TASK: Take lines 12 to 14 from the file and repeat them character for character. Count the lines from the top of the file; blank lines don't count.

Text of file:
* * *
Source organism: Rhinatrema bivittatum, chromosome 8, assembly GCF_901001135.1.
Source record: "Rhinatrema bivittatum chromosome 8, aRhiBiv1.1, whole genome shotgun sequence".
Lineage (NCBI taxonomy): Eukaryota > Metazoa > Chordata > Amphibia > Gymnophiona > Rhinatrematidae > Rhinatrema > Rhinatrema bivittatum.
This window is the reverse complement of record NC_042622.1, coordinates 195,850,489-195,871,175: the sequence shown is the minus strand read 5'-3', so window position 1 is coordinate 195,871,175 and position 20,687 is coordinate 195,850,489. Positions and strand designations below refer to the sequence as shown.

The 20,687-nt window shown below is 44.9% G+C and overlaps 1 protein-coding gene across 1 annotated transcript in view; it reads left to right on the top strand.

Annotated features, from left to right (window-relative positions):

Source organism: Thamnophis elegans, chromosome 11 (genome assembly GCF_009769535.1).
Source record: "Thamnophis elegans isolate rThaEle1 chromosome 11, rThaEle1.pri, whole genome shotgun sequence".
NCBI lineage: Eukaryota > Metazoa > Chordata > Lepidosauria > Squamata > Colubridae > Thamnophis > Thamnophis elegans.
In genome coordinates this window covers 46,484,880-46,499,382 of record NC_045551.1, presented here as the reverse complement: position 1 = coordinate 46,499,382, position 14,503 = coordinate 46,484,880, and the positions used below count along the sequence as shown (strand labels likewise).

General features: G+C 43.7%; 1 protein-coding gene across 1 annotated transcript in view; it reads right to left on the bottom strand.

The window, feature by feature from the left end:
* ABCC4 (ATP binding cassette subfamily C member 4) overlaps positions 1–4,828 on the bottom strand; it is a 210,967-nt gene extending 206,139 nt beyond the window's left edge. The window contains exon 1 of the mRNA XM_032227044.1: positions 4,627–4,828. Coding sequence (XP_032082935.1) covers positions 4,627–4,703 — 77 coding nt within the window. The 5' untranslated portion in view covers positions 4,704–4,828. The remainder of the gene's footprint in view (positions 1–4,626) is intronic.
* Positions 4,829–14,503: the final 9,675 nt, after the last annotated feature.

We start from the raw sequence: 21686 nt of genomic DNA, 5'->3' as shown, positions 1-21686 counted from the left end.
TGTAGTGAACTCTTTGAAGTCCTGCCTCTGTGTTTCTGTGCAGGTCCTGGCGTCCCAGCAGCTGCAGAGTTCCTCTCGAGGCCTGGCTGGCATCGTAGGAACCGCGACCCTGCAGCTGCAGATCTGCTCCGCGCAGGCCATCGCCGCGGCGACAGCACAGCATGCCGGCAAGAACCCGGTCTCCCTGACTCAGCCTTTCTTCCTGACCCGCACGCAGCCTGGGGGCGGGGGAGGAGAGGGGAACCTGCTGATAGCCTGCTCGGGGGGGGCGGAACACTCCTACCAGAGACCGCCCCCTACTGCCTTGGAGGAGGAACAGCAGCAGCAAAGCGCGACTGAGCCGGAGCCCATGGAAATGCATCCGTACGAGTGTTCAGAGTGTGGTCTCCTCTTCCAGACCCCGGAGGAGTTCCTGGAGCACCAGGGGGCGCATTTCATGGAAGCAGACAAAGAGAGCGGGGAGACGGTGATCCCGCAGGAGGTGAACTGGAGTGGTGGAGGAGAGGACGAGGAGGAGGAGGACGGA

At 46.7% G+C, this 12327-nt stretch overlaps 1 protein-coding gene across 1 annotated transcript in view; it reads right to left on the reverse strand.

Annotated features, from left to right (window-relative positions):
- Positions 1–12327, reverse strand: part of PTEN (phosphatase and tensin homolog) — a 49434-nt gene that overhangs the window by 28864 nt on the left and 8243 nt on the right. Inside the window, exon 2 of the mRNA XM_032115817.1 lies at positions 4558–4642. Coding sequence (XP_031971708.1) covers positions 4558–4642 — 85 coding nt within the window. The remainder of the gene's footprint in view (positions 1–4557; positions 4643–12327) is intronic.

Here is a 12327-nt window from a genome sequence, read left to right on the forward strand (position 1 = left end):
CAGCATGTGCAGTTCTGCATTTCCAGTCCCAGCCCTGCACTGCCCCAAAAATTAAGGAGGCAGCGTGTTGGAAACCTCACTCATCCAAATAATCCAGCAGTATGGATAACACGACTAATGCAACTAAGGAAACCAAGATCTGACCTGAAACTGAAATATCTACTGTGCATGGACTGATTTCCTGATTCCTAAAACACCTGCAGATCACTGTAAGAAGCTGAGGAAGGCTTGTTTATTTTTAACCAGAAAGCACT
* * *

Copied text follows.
The window, feature by feature from the left end:
* ABCC4 (ATP binding cassette subfamily C member 4) overlaps positions 1–4,828 on the bottom strand; it is a 210,967-nt gene extending 206,139 nt beyond the window's left edge. The window contains exon 1 of the mRNA XM_032227044.1: positions 4,627–4,828. Coding sequence (XP_032082935.1) covers positions 4,627–4,703 — 77 coding nt within the window. The 5' untranslated portion in view covers positions 4,704–4,828. The remainder of the gene's footprint in view (positions 1–4,626) is intronic.
* Positions 4,829–14,503: the final 9,675 nt, after the last annotated feature.